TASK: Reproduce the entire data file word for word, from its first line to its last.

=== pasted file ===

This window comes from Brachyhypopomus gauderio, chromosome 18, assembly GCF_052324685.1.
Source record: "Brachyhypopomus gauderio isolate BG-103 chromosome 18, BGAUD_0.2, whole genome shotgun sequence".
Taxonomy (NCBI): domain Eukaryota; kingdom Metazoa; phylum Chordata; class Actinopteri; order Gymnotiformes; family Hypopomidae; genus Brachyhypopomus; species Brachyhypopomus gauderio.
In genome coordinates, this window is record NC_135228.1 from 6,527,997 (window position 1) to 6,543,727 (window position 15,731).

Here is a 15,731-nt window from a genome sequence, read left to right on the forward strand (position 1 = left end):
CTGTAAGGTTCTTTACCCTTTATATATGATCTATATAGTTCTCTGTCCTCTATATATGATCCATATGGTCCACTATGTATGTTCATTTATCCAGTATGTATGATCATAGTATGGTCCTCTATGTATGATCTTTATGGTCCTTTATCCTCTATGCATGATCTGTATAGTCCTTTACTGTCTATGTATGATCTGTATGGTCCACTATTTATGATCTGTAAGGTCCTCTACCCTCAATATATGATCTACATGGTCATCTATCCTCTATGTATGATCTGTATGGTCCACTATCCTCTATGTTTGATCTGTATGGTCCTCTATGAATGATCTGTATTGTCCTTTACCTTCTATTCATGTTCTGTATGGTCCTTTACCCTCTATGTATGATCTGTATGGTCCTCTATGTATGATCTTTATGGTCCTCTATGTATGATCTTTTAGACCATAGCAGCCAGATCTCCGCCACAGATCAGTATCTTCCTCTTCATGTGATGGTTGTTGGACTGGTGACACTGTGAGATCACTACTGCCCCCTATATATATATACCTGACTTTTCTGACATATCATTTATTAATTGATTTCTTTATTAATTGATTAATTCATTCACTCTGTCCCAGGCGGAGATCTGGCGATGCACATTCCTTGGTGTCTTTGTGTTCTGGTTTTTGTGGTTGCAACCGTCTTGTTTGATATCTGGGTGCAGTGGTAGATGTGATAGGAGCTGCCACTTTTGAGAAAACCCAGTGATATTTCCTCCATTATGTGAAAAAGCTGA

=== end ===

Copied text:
This window comes from Brachyhypopomus gauderio, chromosome 18, assembly GCF_052324685.1.
Source record: "Brachyhypopomus gauderio isolate BG-103 chromosome 18, BGAUD_0.2, whole genome shotgun sequence".
Taxonomy (NCBI): domain Eukaryota; kingdom Metazoa; phylum Chordata; class Actinopteri; order Gymnotiformes; family Hypopomidae; genus Brachyhypopomus; species Brachyhypopomus gauderio.
In genome coordinates, this window is record NC_135228.1 from 6,527,997 (window position 1) to 6,543,727 (window position 15,731).

Here is a 15,731-nt window from a genome sequence, read left to right on the forward strand (position 1 = left end):
CTGTAAGGTTCTTTACCCTTTATATATGATCTATATAGTTCTCTGTCCTCTATATATGATCCATATGGTCCACTATGTATGTTCATTTATCCAGTATGTATGATCATAGTATGGTCCTCTATGTATGATCTTTATGGTCCTTTATCCTCTATGCATGATCTGTATAGTCCTTTACTGTCTATGTATGATCTGTATGGTCCACTATTTATGATCTGTAAGGTCCTCTACCCTCAATATATGATCTACATGGTCATCTATCCTCTATGTATGATCTGTATGGTCCACTATCCTCTATGTTTGATCTGTATGGTCCTCTATGAATGATCTGTATTGTCCTTTACCTTCTATTCATGTTCTGTATGGTCCTTTACCCTCTATGTATGATCTGTATGGTCCTCTATGTATGATCTTTATGGTCCTCTATGTATGATCTTTTAGACCATAGCAGCCAGATCTCCGCCACAGATCAGTATCTTCCTCTTCATGTGATGGTTGTTGGACTGGTGACACTGTGAGATCACTACTGCCCCCTATATATATATACCTGACTTTTCTGACATATCATTTATTAATTGATTTCTTTATTAATTGATTAATTCATTCACTCTGTCCCAGGCGGAGATCTGGCGATGCACATTCCTTGGTGTCTTTGTGTTCTGGTTTTTGTGGTTGCAACCGTCTTGTTTGATATCTGGGTGCAGTGGTAGATGTGATAGGAGCTGCCACTTTTGAGAAAACCCAGTGATATTTCCTCCATTATGTGAAAAAGCTGA